In a debate in Parliament, Green MP Sue Kedgley provided evidence to the Minister of Health that young people are using sunbeds under the mistaken belief that they are a safe way to get a tan. New Zealand has no legally enforceable standards on sunbeds or any regulations to restrict the use of sunbeds in New Zealand.

The New Zealand Cancer Society makes no bones about the problem of sunbed use and cancer when they state that they do not support cosmetic tanning using sunbeds or sunlamps under any circumstances. Research has shown that sunbed use:

  • increases the risk of developing skin cancer
  • causes premature ageing of the skin, including leathery, wrinkled and sagging skin
  • is particularly damaging to the cornea of the eyes.

In 2002/2003, Jan Jopson and Anthony Reeder from the Dunedin School of Medicine carried out research looking at sun protection in secondary schools in New Zealand. One part of this research looked at secondary students’ attitudes to sunbeds and whether or not they used them. They talked to 635 14–15 year olds from a range of secondary schools across the country and found that 7% of females and 3% of males had used a sunbed in the last 12 months.

This is an important finding because previous research reported by the World Health Organization has shown that there is up to a 75% increase in the chances of developing melanoma if you have first used a sunbed in your teens or twenties. Research in Australia carried out by the Queensland Institute of Medical Research conducted a meta-analysis of 21 previous studies on sunbeds. From these 21 studies, it was found that people who first used a sunbed under the age of 35 increased their risk of melanoma by 98%.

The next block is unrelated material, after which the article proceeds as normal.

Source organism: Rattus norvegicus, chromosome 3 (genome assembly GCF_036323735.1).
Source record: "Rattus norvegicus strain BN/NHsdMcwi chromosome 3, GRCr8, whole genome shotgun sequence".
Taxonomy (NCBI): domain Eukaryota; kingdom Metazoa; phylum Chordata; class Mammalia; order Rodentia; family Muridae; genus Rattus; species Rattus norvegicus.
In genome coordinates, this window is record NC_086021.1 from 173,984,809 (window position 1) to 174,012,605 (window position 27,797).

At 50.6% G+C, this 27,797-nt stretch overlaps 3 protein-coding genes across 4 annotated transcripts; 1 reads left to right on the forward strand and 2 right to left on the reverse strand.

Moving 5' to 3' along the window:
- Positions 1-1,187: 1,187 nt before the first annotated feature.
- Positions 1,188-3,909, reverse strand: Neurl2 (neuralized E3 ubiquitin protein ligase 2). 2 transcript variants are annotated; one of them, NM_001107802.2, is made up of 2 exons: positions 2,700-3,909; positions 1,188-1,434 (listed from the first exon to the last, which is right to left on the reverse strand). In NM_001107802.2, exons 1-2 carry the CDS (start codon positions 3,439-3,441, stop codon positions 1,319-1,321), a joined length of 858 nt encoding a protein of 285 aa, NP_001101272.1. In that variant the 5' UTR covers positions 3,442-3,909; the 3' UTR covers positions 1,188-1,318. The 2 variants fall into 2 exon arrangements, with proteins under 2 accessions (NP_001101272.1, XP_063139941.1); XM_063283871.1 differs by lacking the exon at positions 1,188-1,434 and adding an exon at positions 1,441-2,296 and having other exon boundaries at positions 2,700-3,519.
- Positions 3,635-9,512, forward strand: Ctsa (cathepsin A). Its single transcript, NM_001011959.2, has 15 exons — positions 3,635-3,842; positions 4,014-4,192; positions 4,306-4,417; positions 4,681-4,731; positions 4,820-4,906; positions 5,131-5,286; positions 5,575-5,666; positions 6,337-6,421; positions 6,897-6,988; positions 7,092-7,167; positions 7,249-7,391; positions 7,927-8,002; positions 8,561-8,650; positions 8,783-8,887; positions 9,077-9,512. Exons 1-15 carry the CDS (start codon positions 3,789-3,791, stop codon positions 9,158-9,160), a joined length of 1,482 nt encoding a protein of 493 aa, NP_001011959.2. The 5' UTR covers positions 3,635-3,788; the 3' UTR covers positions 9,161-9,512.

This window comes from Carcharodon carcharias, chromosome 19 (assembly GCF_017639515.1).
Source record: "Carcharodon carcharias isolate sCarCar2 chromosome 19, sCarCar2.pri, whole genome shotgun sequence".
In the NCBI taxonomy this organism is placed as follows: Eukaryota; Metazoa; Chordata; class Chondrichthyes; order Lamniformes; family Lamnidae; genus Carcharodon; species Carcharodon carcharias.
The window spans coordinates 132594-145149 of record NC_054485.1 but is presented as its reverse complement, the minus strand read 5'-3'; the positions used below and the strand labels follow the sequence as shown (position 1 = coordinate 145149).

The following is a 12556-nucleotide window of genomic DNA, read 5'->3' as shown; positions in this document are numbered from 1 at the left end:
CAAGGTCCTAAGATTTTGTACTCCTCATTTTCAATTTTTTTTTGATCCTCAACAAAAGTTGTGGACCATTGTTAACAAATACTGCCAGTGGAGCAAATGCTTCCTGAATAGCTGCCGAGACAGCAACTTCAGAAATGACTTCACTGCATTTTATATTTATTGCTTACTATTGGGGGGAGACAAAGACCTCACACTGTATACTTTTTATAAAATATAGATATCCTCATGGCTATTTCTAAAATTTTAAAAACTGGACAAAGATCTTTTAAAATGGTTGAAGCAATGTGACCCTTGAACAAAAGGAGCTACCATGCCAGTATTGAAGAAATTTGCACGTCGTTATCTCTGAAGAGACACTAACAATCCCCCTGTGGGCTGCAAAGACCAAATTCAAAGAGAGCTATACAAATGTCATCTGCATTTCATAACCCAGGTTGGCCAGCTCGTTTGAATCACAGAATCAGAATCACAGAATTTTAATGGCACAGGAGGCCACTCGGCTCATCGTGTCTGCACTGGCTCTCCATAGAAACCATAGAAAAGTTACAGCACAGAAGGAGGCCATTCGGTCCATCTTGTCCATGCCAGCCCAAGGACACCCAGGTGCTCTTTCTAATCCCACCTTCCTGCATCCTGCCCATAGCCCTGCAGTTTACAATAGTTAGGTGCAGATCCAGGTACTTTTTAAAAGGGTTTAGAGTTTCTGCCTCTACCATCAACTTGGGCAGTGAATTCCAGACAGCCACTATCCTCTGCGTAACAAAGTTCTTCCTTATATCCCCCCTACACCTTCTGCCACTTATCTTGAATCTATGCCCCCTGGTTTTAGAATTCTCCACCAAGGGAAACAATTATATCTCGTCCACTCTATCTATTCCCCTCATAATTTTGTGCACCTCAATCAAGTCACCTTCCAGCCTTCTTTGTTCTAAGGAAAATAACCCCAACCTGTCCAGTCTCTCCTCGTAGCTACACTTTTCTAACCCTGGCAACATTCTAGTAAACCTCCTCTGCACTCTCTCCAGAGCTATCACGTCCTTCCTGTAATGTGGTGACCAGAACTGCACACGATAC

Dr Richard McKenzie from NIWA is currently carrying out research comparing the radiation type and intensity from sunbeds in Auckland and Dunedin. He has found that the spectrum of light from a sunbed is very different from natural sunlight. The sunburning radiation from a sunbed may be similar to midday on a summer’s day but the wave length distribution can be quite different. Dr McKenzie used a UV sensor to record across the UV spectrum and compared this with the spectrum of normal midday sunlight. He found that, to give the same UVB suntanning effect, the sunbed emitted three times as much UVA. This is a UVA intensity three times more than you would ever get from any summer day anywhere in the world. His informed opinion is that we should not expose our bodies to anything so different from nature.

Also of great concern is New Zealand research carried out by the Consumers’ Institute, which reports a 5–8% increase in the use of sunbeds since 2000. About 40% of these users would use a sunlamp or visit a clinic once a fortnight. Because of their findings, the Consumers’ Institute has recommended that people under 15 should be banned from using sunbeds and those aged 15–18 should be required to have their parents’ permission.

    Published 29 July 2008